“Not” Top 10 and the Peak Performance Comeback
Every addition of ESPN’s SportsCenter concludes with the day’s top ten plays. This segment highlights the top dunks, catches, and extraordinary plays of athleticism in the world of sports. Any athlete wants to make this list and every fan waits patiently through the one-hour program to catch these often-acrobatic feats.
Unless it’s Friday.
On Friday, the focus shifts from the Top Ten, to the Not Top Ten plays of the week. It’s the blooper moment of the week in sports, and a Top Ten List any athlete is sure to avoid. These performance fails are often entertaining and painful to watch as we uncomfortably relish in their crash.
Take these videos as examples… A football player runs towards the wrong end-zone; an epic touchdown fail goes 99 yards the other way; and my favorite – set to the dramatic classical tune of Strauss’ Blue Danube Waltz, two Florida Gator defenders block each other out. Then, there are these Top Ten Premature Celebrations that are sure to humble you.
This list goes on and is never ending. There is enough content of these flops to fill a Not Top Ten segment every week.
Athletes are given little room to be nothing but flawless. They are expected to succeed, impress, and entertain. When their flaws and imperfections show, athletes are often exposed and criticized. Their new challenge becomes the recovery of focus and confidence. It becomes less about how you made the Not Top Ten, to how you will recover from it.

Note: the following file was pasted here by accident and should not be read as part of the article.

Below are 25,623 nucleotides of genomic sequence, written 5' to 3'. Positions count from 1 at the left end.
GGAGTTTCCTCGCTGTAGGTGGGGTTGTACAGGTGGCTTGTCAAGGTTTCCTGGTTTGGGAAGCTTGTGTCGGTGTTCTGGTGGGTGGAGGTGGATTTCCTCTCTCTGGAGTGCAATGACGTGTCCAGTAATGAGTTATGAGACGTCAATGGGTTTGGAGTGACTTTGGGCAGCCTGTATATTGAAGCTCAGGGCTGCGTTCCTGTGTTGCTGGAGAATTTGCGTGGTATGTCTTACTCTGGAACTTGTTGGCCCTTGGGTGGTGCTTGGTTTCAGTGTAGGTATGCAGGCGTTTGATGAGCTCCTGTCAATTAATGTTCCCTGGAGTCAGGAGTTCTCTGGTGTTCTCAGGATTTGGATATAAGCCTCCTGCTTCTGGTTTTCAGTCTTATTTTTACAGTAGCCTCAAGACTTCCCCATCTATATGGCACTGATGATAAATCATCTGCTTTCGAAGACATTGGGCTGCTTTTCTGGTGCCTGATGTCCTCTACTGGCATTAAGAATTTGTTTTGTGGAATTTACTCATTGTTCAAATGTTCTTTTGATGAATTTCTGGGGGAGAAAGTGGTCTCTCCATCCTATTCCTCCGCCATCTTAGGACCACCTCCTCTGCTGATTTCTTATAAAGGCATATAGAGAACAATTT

Enter Peak Performance Counseling.
Peak Performance Counseling is the bridge that connects the experiences of the athlete to their desired performance outcomes. It utilizes mindful self-awareness to learn from past mistakes, while self-actualizing future success. Peak Performance is about training the mind to stay grounded, focused, and confident. It is the process of letting go of failure and not rushing into early revelries. It is the marriage of the mind to the body. It is about the moment.
Any athlete, actor, musician, artist, executive, or public speaker will tell you that despite their performance concerns, the ultimate goal is to maintain mastery over doubts and distractions.
This is true of us all. Despite your profession or skill set, it is my belief that we all hold the heavy weight of success on our shoulders. While you might not be a top tier athlete or successful touring musician, most of us are ordinary folk hoping to be seen as extraordinary. We work hard, parent selflessly, and habitually strive for better days. I appreciate the title of Shannon Haragan’s article the 5 Principles of Peak Performance for Non-Performers as it targets the lay performer. It validates that no matter who you are, there is a potential to flop, flounder, or flourish at any moment.
The Comeback Conclusion…
Tony Parker is a guard for the San Antonio Spurs. He is a 4-Time NBA Champion, All-Star, and Finals MVP. He has credentials. He is the shit.
Watch Parker’s epic free-throw fail and how he manages to maintain his focus and hit his next shot. Parker exemplifies that when we crash – all we can do is get up, and keep trying our hardest.